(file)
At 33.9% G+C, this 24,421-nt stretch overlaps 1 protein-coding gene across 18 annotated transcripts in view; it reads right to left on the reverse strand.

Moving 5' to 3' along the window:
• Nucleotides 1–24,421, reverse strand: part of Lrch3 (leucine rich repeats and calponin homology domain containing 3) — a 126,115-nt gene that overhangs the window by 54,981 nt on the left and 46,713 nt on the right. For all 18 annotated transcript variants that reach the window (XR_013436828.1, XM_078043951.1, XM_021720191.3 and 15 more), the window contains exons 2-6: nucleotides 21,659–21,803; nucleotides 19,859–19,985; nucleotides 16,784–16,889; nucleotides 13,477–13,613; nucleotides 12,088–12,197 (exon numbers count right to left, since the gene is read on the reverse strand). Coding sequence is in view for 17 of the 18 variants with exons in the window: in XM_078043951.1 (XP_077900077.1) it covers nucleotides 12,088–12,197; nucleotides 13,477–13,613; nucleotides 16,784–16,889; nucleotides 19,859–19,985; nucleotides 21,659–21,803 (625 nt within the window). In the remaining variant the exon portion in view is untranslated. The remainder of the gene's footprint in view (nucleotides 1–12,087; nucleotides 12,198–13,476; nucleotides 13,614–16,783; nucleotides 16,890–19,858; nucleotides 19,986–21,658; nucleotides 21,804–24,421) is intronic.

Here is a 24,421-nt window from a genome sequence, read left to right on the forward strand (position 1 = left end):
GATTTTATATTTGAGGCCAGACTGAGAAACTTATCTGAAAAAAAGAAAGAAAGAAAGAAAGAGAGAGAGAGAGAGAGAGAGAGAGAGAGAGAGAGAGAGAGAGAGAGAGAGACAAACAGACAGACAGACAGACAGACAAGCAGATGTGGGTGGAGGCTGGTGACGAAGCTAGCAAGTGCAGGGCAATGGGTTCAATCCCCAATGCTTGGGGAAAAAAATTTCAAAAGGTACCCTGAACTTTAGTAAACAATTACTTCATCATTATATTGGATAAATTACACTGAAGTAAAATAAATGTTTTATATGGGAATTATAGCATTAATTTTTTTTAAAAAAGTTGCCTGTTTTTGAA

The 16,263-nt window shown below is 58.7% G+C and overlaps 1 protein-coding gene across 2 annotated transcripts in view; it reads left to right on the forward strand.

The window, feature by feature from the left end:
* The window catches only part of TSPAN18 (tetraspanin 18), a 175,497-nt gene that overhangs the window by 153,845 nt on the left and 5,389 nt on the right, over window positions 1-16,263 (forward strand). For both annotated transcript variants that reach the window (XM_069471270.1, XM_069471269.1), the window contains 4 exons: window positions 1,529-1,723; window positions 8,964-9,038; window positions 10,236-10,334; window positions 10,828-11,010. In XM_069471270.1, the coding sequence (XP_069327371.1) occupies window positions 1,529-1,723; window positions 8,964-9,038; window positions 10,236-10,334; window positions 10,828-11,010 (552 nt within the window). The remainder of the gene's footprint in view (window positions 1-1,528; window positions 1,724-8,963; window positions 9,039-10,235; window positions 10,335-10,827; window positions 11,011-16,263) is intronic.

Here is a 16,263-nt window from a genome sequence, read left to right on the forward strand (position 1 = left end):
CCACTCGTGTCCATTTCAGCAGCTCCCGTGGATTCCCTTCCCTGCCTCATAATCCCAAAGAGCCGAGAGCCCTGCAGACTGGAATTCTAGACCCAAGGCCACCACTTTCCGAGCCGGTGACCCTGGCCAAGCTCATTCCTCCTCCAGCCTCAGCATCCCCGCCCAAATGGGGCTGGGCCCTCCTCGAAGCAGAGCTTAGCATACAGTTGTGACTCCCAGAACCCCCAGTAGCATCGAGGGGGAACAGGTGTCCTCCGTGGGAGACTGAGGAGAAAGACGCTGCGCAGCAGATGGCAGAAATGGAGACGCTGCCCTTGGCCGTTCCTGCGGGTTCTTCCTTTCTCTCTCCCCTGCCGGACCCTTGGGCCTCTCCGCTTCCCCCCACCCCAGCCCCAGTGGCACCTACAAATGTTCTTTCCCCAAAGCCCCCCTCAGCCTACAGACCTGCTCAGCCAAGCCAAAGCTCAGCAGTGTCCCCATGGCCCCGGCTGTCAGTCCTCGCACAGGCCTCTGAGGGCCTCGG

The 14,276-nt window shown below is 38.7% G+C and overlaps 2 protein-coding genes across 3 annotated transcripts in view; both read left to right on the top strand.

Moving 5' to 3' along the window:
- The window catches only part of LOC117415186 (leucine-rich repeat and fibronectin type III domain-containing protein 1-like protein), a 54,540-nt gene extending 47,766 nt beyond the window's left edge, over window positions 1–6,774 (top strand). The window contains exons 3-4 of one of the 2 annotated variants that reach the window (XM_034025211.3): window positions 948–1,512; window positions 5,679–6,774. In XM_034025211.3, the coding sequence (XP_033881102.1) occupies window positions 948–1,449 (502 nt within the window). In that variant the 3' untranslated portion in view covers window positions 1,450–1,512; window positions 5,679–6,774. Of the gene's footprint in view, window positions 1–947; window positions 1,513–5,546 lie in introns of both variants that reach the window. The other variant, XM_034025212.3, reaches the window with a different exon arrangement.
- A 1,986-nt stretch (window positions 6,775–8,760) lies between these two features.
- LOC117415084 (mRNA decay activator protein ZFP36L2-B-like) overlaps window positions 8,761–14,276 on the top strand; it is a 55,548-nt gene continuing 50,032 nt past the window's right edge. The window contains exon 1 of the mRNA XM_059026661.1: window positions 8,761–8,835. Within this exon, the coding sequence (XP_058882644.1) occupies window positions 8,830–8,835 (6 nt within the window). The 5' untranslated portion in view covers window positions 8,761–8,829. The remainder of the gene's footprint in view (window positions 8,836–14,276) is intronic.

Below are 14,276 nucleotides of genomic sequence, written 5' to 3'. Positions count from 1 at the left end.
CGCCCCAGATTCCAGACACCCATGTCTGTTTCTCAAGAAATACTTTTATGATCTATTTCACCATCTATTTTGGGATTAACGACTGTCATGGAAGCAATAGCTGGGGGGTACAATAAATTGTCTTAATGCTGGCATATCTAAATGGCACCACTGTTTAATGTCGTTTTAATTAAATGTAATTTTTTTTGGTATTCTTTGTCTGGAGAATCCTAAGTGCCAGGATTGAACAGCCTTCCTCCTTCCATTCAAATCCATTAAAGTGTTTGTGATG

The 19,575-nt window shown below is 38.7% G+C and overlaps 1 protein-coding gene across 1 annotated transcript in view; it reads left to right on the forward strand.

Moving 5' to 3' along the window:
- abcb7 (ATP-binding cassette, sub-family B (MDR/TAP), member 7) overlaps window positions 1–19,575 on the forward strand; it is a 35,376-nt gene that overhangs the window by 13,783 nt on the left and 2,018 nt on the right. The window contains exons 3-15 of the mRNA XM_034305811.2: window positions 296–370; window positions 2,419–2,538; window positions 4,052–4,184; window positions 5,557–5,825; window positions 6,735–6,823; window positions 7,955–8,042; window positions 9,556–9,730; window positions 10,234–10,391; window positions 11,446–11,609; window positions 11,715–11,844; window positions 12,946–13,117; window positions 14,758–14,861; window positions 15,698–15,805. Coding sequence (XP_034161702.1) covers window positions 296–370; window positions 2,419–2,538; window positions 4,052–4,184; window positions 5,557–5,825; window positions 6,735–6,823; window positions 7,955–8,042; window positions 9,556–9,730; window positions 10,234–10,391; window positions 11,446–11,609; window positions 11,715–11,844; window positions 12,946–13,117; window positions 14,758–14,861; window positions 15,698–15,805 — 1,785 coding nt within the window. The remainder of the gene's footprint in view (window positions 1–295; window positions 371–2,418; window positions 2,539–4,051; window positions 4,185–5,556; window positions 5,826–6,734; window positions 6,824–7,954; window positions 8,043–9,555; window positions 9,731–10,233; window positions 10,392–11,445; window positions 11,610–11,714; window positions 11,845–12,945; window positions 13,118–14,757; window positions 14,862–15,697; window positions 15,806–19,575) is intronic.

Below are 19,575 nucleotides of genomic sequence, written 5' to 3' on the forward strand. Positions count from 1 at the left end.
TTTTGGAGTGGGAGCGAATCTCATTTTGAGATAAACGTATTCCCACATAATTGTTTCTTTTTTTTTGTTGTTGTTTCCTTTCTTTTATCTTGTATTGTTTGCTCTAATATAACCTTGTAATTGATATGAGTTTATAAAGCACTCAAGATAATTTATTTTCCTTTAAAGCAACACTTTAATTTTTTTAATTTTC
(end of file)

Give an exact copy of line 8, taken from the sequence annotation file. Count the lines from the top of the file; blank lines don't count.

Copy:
* The window catches only part of TSPAN18 (tetraspanin 18), a 175,497-nt gene that overhangs the window by 153,845 nt on the left and 5,389 nt on the right, over window positions 1-16,263 (forward strand). For both annotated transcript variants that reach the window (XM_069471270.1, XM_069471269.1), the window contains 4 exons: window positions 1,529-1,723; window positions 8,964-9,038; window positions 10,236-10,334; window positions 10,828-11,010. In XM_069471270.1, the coding sequence (XP_069327371.1) occupies window positions 1,529-1,723; window positions 8,964-9,038; window positions 10,236-10,334; window positions 10,828-11,010 (552 nt within the window). The remainder of the gene's footprint in view (window positions 1-1,528; window positions 1,724-8,963; window positions 9,039-10,235; window positions 10,335-10,827; window positions 11,011-16,263) is intronic.